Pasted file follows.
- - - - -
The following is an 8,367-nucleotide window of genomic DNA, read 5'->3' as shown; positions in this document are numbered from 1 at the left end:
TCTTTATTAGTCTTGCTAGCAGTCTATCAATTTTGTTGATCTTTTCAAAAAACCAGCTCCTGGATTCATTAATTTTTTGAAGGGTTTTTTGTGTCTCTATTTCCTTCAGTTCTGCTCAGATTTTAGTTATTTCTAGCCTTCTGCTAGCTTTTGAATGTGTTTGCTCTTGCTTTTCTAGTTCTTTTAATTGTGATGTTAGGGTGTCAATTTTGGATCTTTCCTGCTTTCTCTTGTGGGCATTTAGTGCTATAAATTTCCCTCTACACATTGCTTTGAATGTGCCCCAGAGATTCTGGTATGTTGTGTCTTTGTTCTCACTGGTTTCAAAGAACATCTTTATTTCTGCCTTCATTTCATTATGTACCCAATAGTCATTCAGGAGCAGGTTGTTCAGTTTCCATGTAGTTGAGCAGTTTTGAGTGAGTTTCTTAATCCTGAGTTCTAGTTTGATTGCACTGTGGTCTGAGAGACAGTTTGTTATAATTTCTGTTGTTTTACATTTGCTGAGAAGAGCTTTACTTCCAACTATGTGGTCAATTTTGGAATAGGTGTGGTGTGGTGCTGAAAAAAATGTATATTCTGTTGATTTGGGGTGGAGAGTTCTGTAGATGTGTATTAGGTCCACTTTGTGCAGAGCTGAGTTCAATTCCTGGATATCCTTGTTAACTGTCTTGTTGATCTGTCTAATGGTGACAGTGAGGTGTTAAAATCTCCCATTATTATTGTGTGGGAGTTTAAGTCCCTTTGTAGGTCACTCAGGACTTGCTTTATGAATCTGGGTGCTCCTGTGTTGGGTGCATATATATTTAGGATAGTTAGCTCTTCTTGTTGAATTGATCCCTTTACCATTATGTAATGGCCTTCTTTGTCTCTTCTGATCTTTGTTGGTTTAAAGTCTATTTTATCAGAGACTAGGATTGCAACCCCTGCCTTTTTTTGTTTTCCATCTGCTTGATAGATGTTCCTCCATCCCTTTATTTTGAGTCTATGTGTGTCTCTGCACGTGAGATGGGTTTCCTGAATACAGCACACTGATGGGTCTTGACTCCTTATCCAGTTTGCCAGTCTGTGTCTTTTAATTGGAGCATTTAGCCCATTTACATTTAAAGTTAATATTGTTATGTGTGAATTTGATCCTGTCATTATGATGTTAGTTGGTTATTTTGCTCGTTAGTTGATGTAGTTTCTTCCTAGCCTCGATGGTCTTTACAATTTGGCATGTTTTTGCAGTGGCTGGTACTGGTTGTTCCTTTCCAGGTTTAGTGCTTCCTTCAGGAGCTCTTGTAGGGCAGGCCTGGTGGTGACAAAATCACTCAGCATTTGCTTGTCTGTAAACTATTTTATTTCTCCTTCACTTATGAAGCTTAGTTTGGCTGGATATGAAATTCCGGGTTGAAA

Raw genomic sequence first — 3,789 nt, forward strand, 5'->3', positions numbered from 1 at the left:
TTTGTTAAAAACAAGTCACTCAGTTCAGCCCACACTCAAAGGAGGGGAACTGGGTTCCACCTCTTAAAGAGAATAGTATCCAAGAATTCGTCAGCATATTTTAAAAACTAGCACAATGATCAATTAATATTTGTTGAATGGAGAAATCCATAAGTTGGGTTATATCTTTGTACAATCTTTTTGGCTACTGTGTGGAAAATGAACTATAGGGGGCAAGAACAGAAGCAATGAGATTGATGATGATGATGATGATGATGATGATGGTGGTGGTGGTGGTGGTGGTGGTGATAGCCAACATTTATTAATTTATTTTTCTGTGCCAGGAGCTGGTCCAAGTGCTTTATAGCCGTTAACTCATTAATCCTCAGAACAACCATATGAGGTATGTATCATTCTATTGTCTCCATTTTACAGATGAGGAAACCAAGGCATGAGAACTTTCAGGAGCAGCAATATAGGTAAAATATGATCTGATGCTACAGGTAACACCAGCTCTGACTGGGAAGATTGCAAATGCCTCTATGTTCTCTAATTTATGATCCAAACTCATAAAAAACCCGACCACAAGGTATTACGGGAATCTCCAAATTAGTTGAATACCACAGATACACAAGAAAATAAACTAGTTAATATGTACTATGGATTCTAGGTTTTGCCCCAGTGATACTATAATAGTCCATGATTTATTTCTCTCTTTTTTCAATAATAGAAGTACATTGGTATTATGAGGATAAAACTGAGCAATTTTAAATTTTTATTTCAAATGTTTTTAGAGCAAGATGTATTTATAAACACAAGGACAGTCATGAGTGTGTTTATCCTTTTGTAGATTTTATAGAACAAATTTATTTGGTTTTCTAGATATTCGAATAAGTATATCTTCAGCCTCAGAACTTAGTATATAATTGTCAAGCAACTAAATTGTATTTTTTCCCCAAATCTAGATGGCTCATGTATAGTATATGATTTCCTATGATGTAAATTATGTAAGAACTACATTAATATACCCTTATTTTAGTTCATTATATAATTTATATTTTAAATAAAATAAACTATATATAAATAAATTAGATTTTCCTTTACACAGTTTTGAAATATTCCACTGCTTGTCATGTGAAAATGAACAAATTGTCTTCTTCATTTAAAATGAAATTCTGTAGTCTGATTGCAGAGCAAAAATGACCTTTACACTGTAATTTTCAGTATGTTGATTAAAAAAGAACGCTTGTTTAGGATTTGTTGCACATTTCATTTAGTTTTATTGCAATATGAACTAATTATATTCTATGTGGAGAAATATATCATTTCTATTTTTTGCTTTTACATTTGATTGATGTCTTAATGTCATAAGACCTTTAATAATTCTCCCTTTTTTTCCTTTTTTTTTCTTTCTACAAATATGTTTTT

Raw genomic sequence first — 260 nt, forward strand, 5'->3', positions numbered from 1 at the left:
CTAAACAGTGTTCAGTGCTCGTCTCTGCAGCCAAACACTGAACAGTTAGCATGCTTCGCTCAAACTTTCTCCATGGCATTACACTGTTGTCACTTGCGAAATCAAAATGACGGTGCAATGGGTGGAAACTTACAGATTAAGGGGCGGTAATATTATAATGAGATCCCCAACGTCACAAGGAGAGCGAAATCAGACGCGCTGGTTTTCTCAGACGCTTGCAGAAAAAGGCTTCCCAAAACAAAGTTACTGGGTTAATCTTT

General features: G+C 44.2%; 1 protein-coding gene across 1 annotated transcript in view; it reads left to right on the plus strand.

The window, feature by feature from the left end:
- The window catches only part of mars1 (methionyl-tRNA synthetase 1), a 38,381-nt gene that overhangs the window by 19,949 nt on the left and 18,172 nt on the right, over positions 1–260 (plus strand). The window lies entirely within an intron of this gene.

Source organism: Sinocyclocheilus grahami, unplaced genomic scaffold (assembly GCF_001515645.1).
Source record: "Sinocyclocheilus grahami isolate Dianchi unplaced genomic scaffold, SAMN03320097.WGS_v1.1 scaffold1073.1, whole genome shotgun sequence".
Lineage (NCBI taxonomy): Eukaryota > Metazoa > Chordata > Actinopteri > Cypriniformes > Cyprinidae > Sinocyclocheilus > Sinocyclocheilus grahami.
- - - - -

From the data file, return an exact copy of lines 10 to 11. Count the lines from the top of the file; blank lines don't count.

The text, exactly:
Source organism: Sinocyclocheilus grahami, unplaced genomic scaffold (assembly GCF_001515645.1).
Source record: "Sinocyclocheilus grahami isolate Dianchi unplaced genomic scaffold, SAMN03320097.WGS_v1.1 scaffold1073.1, whole genome shotgun sequence".